Wednesday, April 14, 2010

The federal health-care reform law: Where to find answers to your questions

It took some time, but there's a fast-growing amount of well-sourced information out there about the effects of federal health-care reform: What takes effect when, who's affected, how, etc.

Here's an updated look at some of the best places to find information:

The U.S. Department of Health and Human Services, which is doing a lot of the implementation work and rulemaking now, has an excellent page of questions and answers, from the general to pretty specific. (You can also email them at healthreform@hhs.gov, and they'll try to post an answer online.)

This morning, the National Association of Insurance Commissioners posted a long list of frequently asked questions, focusing particularly on consumers, employers and seniors. They tend to be big-picture questions.

We've also posted a substantial amount of information on our own website, handily arranged by when things take effect. Want to know what kicks in in the first 90 days, or by the end of the year? Start here.

The New York Times' Tara Parker Pope and Michelle Andrews have been answering a lot of specific questions about the reform law on their "Prescriptions" health blog. The answers tend to be more in-depth than the FAQ approach. Questions include "Will generic drugs be delayed?", "Will the law increase coverage of mental health services?" etc.

If you really want to drill deep, take a look at FamiliesUSA's "Health Reform Central," where the pro-reform group has a large collection of white papers, explainers and stats.

Similarly, the Kaiser Family Foundation has a health reform page, which includes a handy online tool to illustrate how premium subsidies will work, an implementation timeline, etc.

Study: Motorcycle theft, ranked by state (WA is 14th highest)

We mentioned this in this morning's news clips, but it's worth another post. The National Insurance Crime Bureau says that "motorcycle thefts in 2009 are continuing their downward trend."

 
Some 56,093 motorcycles were reported stolen last year, the NICB says, down from 64,492 in 2008. That's a 13 percent decrease.

But the group also notes that part of that trend may be due to the fact that there are fewer bikes available to steal. Motorcyle manufacturers reported sales declines of about 41 to 47 percent last year, compared to 2008.

The most stolen makes:
  • Honda: 13,688
  • Yamaha: 11,148
  • Suzuki: 9,154
  • Kawasaki: 5,911
  • and Harley-Davidson: 3,529.
(Bonus round: the study identified a total of 593 different motorcycle makes among those stolen.)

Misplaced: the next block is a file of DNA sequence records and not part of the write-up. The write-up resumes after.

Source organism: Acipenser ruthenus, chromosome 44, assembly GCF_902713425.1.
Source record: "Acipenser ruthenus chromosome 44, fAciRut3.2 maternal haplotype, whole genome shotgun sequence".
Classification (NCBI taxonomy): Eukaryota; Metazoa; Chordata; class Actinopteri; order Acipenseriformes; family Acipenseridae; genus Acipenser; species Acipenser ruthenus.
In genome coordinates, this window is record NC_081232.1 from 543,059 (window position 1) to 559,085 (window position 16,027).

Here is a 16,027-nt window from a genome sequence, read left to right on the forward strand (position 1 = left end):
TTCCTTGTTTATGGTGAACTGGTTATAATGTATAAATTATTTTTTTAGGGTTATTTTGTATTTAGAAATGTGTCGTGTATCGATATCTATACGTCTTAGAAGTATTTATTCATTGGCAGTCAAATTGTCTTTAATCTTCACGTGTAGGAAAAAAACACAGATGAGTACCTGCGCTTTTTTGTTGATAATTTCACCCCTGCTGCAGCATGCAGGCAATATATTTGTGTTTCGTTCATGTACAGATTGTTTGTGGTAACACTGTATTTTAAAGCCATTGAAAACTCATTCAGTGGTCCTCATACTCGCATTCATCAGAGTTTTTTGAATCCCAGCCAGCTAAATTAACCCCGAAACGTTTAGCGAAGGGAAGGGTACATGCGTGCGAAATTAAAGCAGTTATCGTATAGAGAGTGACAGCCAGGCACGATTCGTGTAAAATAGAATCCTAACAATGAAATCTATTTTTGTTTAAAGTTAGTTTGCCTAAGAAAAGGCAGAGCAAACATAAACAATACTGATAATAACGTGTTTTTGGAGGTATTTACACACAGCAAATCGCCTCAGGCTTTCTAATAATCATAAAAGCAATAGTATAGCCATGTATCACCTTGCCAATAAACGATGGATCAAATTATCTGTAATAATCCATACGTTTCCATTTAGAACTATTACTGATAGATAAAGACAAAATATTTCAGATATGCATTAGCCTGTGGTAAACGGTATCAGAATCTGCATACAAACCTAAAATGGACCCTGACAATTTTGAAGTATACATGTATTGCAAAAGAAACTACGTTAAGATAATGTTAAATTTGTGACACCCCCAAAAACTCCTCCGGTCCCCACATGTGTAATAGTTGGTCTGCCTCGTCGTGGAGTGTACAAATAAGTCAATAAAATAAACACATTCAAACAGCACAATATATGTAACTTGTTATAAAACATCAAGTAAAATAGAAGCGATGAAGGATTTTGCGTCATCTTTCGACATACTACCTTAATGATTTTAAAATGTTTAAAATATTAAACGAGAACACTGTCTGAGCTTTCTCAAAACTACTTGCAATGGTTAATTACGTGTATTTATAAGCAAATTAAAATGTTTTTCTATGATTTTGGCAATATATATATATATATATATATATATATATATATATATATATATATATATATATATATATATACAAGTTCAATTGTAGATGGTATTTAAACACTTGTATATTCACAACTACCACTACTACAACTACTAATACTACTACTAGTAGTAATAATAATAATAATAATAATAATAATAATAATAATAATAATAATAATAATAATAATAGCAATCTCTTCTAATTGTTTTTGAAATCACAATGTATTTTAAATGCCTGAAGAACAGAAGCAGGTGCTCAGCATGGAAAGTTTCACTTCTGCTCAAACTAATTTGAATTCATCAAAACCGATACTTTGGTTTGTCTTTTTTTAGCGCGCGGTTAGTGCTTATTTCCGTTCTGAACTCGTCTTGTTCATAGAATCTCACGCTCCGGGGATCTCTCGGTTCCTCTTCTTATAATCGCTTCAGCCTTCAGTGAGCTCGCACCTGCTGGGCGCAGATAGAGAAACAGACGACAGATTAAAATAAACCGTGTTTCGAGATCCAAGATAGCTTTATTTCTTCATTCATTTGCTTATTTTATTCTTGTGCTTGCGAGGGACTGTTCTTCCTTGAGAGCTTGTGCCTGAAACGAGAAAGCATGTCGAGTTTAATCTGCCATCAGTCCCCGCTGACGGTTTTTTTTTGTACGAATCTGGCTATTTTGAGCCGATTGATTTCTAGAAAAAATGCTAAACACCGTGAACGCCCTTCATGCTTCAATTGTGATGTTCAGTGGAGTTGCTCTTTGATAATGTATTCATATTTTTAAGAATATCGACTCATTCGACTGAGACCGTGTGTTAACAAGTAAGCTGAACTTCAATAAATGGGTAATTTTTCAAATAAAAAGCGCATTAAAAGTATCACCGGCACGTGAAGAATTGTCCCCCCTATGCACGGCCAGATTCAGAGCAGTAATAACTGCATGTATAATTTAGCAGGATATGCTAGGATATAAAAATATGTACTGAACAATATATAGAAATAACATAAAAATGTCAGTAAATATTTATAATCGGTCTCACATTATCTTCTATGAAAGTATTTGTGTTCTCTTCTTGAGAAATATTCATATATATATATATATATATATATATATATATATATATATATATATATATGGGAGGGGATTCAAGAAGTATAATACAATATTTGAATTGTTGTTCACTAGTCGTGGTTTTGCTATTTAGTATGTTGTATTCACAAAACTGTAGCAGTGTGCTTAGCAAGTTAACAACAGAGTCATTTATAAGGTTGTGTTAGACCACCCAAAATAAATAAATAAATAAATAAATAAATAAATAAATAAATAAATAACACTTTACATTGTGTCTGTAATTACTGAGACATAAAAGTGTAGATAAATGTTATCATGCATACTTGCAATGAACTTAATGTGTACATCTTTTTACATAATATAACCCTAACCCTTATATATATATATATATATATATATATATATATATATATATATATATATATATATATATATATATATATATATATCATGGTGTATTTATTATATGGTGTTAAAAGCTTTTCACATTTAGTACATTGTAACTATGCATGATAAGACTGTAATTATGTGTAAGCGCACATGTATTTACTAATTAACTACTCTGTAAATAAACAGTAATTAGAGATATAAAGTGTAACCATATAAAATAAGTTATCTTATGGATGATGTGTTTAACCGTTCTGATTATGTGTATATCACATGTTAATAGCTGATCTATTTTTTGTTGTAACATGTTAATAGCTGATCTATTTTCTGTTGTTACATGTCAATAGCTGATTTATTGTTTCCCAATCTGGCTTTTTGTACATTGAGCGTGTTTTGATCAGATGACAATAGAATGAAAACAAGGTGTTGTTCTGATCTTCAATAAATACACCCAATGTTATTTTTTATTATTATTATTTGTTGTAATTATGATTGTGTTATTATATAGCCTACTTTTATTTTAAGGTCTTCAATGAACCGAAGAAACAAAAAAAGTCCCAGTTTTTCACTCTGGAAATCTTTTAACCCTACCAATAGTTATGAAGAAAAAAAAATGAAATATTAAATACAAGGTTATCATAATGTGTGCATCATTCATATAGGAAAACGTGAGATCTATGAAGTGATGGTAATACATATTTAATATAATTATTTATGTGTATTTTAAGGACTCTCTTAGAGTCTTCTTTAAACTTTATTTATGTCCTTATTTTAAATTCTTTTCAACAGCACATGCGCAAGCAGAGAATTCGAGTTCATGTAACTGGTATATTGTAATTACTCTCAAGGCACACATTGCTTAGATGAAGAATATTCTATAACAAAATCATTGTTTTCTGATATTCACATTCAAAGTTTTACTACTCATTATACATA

Biggest states for theft: California, Texas, Florida, North Carolina and Georgia, which combined accounted for nearly 40 percent of the thefts. (Washington ranked 14th, Oregon's 35th, and Idaho's 41st.)

The decline reflects a similar trend in lower thefts for passenger cars and light trucks, the group says.

And how likely are you to get your bike back? The report says that the average recovery rate over the past three years was about 36 percent.

Here's the press release, which includes a link to the full report at the top.

Insurance news: Motorcyle thefts drop, FL orders company into receivership, and study finds that heart attack victims w/o health coverage put off going to the hospital

LA Times: People suffering heart attacks put off going to the hospital if they don’t have insurance, study finds

NY Times: GA insurance commissioner balks at request on new health law: The insurance commissioner of Georgia has chosen not to comply with a federal request to create a state pool for high-risk insurance plans, opening a new front in the resistance by state Republican officials to the new federal health care law.

Miami Herald: Fla orders receivership for Northern Capital Insurance

Claims Journal: Report: Motorcycle thefts dropped 13 percent in 2009

Nashville Tennessean: Smart Data Solutions and American Trade Association accused of $21 million fraud: “Very few of the members’ health-care claims were ever paid…(Bart) Posey siphoned off much of the money from members’ premiums for his personal and family expenditures, including real estate, cars, boats, recreational vehicles and donations of about $140,000 to the University of Alabama Crimson Tide Foundation.” $7 m in unpaid claims stacked up, with only about $2m in SDS’ bank accounts, according to the story.